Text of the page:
Romans 1:5, Grace … for obedience. Grace is the Greek word charis. The word grace has several subcomponent meanings. It is the removal by Elohim from the individual of guilt caused by sin—the wiping clean of the slate containing a man’s past sins. It is a divine and unmerited favor or pardon of Elohim toward sinful man.
Grace also indicates favor on the part of the giver (Elohim) and thankfulness on the part of the recipient (man) and is to be distinguished from mercy which is the pardoning or removal of the penalty or consequences of sin.
Grace removes guilt, mercy removes misery. But grace is also the divine influence or enablement upon the heart of man (see Strong’s Expanded Concordance). But grace is not only unmerited divine favor, but is also the divine enablement or empowerment to walk righteously before Elohim. It is “the merciful kindness by which Elohim, exerting his holy influence upon our souls, turns men to the Messiah, keeps, strengthens, increases them in faith, knowledge affection, and kindles them the ability to exercise righteous virtues (see 2 Cor 1:12; 4:15; 6:1; 12:9; 2 Thess 1:12; Acts 11:23; 13:43; 18:27; Rom 6:14; Gal 5:4; Col 3:16; 1 Cor 15:10) according to Thayer’s Greek -English Lexicon of the NT.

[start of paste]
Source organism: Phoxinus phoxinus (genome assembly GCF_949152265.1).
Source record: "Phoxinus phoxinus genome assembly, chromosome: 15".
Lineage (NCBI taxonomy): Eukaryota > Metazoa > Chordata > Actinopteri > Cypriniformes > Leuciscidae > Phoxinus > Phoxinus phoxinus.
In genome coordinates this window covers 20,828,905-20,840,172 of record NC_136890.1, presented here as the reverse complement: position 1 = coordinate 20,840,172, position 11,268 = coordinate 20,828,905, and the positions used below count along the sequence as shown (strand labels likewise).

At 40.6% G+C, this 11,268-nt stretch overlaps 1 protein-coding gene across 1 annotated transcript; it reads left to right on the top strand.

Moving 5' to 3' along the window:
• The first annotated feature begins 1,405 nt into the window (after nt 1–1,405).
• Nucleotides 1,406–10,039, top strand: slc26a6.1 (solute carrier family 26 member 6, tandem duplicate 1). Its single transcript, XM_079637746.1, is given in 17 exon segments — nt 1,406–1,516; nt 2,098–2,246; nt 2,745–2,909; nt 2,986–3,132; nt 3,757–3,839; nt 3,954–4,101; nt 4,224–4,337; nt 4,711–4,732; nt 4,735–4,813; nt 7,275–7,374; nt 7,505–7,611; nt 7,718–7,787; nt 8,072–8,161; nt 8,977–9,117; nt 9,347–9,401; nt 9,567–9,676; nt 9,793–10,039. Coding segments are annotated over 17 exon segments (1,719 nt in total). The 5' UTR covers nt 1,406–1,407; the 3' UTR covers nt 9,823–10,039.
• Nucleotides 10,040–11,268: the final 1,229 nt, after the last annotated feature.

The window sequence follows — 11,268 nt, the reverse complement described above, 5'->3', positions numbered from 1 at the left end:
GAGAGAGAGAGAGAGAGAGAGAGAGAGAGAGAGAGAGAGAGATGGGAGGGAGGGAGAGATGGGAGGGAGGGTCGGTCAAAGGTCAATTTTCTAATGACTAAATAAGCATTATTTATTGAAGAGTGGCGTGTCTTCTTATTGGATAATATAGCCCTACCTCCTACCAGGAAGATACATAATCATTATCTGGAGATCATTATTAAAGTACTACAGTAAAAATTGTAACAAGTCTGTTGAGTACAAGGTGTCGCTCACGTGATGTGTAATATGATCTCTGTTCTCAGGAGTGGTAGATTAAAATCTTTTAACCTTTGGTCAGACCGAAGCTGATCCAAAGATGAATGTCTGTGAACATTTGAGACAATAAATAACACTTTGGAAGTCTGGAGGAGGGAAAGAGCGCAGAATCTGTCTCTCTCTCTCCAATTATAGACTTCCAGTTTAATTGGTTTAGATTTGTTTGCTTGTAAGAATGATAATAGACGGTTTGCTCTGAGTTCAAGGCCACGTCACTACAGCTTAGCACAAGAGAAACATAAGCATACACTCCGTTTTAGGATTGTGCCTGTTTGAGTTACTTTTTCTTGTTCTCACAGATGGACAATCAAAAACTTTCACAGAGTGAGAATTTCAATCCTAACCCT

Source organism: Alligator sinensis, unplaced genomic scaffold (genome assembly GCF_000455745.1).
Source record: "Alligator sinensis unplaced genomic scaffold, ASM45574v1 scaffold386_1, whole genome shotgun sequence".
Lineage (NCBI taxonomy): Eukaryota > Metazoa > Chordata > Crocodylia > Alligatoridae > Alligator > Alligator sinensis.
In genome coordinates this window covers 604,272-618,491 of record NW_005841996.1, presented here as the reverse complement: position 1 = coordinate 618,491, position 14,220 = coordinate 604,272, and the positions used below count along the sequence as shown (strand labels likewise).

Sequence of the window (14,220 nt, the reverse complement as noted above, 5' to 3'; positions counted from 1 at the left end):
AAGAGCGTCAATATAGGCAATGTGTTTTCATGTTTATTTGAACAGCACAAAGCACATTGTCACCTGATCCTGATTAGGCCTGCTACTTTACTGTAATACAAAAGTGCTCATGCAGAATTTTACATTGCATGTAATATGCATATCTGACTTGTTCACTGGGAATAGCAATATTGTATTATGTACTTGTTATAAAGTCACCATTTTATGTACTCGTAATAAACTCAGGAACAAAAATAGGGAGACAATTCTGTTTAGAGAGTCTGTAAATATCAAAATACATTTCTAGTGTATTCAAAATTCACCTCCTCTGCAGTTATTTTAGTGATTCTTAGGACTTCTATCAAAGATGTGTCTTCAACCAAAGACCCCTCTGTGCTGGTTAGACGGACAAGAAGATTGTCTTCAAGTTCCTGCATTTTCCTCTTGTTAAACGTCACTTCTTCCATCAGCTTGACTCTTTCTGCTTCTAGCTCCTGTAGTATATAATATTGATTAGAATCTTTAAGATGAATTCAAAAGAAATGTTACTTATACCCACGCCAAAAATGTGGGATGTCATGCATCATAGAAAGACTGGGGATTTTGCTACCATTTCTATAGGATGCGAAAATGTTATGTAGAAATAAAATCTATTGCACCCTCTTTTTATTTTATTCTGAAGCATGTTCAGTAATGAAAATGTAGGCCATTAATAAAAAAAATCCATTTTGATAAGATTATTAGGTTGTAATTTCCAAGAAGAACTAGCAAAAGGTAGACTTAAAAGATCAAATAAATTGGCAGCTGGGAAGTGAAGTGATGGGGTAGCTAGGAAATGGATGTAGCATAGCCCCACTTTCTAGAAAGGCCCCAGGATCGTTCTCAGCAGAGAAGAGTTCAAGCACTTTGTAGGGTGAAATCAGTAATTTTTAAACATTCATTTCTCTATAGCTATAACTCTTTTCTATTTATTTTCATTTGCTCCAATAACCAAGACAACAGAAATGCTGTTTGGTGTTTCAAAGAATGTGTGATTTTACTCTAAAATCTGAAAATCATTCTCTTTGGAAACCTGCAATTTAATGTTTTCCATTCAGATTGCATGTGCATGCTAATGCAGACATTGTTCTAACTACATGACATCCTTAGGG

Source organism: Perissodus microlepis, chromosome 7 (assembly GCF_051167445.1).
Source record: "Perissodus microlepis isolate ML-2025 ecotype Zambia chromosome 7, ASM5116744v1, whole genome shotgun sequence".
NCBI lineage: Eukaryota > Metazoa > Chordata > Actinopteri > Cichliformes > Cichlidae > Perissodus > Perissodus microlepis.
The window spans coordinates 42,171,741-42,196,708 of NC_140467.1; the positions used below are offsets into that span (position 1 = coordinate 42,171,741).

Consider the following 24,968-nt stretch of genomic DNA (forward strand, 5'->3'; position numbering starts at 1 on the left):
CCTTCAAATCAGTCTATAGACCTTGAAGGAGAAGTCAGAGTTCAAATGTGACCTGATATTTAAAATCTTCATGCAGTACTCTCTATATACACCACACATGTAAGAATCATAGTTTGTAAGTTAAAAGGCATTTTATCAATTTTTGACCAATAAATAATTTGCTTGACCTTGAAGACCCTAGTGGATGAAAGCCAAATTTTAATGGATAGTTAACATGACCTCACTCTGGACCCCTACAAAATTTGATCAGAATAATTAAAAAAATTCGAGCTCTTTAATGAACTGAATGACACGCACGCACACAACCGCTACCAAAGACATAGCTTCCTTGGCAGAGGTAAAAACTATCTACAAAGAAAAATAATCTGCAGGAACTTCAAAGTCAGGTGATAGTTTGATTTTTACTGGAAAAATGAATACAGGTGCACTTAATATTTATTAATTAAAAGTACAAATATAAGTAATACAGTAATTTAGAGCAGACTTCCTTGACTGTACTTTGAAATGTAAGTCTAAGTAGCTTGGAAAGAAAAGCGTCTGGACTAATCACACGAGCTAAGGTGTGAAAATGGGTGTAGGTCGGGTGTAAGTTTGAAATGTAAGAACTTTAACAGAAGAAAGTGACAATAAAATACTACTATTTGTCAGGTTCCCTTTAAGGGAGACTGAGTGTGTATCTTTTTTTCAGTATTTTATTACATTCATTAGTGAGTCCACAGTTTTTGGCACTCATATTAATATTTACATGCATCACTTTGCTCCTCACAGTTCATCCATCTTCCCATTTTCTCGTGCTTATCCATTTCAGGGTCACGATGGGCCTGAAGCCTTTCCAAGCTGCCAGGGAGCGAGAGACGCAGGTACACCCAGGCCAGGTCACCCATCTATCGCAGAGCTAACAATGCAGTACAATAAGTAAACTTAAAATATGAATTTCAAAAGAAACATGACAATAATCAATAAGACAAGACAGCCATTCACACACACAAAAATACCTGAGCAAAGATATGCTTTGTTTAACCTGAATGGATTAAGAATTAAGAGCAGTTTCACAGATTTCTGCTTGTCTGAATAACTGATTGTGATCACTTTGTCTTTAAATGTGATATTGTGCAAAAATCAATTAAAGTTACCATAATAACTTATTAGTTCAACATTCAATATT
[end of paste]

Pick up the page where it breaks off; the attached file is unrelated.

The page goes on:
So in summary, we see that grace is not only the unmerited divine favor that wipes away our past sins, but the divine empowerment or enablement to walk in such a state of righteousness and virtue before Elohim so that one does not sin (i.e. transgress the Torah-law of Elohim — 1 John 3:4) thus incurring upon oneself the penalty for sin (death) and hence the need, once a gain, for unmerited divine favor or pardon.